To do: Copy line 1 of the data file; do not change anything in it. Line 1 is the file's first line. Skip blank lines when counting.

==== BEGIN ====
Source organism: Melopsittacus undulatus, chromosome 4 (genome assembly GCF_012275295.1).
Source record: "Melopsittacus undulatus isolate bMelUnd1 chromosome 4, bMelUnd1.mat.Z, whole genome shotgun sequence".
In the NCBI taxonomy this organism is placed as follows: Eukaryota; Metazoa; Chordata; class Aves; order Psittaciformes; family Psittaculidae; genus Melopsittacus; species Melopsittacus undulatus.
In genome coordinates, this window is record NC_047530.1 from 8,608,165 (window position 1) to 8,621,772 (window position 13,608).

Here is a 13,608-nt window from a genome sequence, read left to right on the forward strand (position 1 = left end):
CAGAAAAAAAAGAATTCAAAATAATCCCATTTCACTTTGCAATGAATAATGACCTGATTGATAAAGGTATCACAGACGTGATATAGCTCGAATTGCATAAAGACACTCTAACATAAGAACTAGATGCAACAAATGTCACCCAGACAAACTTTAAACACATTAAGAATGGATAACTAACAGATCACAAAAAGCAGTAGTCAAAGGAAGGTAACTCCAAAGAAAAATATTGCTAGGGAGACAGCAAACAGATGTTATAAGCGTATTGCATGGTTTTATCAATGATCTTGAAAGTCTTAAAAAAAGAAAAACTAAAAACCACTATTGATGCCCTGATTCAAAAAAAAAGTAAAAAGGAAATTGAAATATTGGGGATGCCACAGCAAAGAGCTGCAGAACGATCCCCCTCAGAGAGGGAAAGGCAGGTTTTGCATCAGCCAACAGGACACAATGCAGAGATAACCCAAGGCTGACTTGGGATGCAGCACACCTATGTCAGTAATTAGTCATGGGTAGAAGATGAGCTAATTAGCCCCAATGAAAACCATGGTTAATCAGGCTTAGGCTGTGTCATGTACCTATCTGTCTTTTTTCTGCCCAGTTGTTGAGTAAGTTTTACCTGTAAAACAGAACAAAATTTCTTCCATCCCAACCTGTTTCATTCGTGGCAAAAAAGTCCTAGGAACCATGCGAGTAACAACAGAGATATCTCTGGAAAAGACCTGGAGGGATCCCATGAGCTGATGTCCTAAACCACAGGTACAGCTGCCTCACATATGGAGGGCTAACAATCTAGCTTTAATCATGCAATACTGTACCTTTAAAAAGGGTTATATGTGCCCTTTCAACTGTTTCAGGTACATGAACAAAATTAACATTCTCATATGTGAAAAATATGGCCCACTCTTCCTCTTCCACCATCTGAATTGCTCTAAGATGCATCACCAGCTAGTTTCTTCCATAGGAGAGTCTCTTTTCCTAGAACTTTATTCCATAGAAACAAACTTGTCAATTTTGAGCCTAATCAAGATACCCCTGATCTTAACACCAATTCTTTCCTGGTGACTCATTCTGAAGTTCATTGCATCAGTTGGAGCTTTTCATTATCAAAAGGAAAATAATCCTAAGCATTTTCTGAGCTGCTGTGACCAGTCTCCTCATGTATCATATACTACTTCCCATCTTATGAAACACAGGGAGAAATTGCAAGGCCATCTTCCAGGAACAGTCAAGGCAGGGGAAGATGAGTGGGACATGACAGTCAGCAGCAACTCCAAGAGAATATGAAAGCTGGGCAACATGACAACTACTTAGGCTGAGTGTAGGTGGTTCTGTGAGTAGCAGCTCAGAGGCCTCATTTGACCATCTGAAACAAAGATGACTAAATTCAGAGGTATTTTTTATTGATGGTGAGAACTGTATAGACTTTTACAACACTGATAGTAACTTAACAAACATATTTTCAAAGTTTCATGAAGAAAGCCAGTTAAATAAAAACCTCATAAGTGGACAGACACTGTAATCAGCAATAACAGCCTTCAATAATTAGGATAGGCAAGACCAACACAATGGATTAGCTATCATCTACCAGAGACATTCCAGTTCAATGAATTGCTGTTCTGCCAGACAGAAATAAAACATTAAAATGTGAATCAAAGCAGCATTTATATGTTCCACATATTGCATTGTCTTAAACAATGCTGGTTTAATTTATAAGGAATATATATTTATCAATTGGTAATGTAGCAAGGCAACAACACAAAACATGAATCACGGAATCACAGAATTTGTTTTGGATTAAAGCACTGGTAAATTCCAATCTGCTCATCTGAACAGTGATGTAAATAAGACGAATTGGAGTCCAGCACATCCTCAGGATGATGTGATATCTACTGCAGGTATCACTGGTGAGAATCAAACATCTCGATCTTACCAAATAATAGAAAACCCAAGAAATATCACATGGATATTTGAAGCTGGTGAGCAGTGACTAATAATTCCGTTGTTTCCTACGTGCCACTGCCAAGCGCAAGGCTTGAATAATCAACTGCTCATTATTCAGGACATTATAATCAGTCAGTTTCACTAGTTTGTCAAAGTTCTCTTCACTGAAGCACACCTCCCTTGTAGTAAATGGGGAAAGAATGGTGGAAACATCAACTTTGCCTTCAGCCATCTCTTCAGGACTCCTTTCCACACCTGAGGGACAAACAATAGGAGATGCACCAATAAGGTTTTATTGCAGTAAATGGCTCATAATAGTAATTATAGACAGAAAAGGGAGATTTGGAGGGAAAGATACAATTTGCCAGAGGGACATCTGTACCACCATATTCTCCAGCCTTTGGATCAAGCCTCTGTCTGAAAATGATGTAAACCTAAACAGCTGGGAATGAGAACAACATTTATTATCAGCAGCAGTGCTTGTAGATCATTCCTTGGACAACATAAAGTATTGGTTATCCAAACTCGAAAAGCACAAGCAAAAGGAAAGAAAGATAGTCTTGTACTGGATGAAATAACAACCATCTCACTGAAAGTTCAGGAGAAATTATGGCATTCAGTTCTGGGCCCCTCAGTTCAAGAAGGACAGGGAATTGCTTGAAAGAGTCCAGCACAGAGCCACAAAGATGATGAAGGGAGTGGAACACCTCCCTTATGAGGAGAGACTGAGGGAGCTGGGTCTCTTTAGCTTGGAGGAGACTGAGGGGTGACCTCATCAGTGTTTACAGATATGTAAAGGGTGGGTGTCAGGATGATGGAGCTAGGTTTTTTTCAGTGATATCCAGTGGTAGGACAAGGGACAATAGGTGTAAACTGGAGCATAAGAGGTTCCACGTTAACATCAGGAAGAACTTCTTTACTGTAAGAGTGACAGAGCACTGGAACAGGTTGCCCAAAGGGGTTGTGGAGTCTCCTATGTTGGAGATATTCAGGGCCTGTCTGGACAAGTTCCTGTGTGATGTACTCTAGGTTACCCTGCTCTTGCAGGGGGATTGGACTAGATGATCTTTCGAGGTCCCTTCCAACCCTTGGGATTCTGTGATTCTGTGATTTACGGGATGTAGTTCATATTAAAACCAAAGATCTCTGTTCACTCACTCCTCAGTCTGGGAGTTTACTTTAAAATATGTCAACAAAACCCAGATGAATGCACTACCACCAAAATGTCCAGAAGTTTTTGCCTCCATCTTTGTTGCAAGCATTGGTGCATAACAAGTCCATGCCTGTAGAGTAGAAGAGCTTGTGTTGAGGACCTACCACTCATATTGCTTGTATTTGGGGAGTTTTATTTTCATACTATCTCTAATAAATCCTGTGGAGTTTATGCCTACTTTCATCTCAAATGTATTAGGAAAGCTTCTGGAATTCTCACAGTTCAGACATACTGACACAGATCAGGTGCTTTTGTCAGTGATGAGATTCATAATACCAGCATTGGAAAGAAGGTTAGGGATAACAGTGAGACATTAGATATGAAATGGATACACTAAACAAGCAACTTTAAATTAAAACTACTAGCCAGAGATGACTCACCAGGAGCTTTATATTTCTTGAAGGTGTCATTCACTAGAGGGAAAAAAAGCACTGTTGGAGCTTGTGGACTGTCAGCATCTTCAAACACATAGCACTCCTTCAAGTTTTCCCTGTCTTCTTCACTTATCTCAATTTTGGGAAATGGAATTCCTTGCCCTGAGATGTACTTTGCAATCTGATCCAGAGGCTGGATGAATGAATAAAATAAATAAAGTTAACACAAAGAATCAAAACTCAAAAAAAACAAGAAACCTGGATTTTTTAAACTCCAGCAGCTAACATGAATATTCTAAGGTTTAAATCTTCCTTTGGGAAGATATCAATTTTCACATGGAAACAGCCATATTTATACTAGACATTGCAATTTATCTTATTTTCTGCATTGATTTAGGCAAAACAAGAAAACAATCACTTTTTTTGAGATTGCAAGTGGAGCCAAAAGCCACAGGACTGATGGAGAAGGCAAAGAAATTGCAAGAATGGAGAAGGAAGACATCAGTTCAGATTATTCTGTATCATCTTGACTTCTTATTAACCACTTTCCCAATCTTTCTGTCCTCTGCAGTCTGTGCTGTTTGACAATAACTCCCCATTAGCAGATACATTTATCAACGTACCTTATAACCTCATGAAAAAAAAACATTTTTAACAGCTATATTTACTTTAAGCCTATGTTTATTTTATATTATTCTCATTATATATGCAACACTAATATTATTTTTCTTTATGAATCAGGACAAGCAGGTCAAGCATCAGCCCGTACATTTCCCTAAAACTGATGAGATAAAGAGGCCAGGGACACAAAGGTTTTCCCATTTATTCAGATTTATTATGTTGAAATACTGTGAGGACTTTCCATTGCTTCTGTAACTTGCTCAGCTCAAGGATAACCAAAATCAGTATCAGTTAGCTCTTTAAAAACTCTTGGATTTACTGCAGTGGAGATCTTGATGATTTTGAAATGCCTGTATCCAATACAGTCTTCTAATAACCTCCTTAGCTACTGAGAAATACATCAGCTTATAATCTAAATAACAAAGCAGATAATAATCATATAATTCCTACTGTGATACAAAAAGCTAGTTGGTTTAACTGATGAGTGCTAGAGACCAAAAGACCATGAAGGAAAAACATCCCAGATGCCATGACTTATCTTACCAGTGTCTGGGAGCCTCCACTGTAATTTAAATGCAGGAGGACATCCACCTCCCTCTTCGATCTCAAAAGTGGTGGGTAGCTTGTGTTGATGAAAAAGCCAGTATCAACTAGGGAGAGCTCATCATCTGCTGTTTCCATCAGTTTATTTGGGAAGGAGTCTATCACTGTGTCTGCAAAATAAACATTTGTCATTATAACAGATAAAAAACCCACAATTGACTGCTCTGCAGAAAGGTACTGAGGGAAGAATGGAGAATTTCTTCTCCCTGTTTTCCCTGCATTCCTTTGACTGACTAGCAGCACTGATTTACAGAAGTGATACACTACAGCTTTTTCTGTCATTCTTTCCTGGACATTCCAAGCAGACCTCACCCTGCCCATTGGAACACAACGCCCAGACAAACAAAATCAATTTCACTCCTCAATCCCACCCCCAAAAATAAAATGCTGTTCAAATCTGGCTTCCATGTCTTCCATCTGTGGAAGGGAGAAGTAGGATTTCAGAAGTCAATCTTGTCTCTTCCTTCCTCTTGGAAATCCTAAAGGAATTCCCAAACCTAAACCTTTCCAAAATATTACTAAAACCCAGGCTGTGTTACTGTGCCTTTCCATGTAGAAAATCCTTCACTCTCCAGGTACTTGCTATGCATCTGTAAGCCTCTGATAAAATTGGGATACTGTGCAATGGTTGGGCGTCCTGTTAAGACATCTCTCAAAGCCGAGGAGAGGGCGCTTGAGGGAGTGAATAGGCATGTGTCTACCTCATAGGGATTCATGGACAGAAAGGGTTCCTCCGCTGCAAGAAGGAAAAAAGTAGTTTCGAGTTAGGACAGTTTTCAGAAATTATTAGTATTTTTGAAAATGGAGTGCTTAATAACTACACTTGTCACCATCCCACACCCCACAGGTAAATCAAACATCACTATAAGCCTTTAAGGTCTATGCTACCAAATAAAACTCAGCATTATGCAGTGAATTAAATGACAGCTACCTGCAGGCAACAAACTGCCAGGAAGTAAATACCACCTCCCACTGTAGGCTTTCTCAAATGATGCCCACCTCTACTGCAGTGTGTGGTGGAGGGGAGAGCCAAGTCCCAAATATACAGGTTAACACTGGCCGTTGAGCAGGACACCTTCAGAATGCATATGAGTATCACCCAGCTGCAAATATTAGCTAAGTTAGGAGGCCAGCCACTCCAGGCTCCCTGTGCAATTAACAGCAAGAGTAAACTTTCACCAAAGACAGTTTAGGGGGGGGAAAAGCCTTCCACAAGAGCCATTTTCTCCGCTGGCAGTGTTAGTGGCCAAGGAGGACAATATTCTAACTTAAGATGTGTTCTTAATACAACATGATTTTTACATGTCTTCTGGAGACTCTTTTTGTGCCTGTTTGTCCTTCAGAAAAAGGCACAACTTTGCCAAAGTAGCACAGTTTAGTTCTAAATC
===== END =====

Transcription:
Source organism: Melopsittacus undulatus, chromosome 4 (genome assembly GCF_012275295.1).